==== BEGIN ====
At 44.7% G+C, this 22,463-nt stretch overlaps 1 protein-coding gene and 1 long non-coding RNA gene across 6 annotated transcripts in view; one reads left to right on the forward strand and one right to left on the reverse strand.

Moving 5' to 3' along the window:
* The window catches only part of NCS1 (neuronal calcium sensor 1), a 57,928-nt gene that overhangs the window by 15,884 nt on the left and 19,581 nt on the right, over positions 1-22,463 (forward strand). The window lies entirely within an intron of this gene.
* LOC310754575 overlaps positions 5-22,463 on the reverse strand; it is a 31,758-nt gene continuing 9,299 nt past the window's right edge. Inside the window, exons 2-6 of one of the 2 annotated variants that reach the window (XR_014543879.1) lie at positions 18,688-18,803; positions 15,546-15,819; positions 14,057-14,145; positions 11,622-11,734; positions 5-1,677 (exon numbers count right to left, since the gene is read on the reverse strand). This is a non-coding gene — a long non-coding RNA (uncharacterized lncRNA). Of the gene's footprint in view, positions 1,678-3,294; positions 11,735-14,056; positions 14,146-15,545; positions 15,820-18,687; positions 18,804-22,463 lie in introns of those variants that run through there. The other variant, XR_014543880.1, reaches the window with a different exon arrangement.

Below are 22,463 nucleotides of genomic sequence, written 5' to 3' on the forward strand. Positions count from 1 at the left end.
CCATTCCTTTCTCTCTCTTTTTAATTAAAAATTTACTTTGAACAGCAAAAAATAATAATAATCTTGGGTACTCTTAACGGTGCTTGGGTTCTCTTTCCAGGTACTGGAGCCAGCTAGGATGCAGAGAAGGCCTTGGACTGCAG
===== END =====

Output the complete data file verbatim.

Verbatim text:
At 44.7% G+C, this 22,463-nt stretch overlaps 1 protein-coding gene and 1 long non-coding RNA gene across 6 annotated transcripts in view; one reads left to right on the forward strand and one right to left on the reverse strand.

Moving 5' to 3' along the window:
* The window catches only part of NCS1 (neuronal calcium sensor 1), a 57,928-nt gene that overhangs the window by 15,884 nt on the left and 19,581 nt on the right, over positions 1-22,463 (forward strand). The window lies entirely within an intron of this gene.
* LOC310754575 overlaps positions 5-22,463 on the reverse strand; it is a 31,758-nt gene continuing 9,299 nt past the window's right edge. Inside the window, exons 2-6 of one of the 2 annotated variants that reach the window (XR_014543879.1) lie at positions 18,688-18,803; positions 15,546-15,819; positions 14,057-14,145; positions 11,622-11,734; positions 5-1,677 (exon numbers count right to left, since the gene is read on the reverse strand). This is a non-coding gene — a long non-coding RNA (uncharacterized lncRNA). Of the gene's footprint in view, positions 1,678-3,294; positions 11,735-14,056; positions 14,146-15,545; positions 15,820-18,687; positions 18,804-22,463 lie in introns of those variants that run through there. The other variant, XR_014543880.1, reaches the window with a different exon arrangement.

Below are 22,463 nucleotides of genomic sequence, written 5' to 3' on the forward strand. Positions count from 1 at the left end.
CCATTCCTTTCTCTCTCTTTTTAATTAAAAATTTACTTTGAACAGCAAAAAATAATAATAATCTTGGGTACTCTTAACGGTGCTTGGGTTCTCTTTCCAGGTACTGGAGCCAGCTAGGATGCAGAGAAGGCCTTGGACTGCAG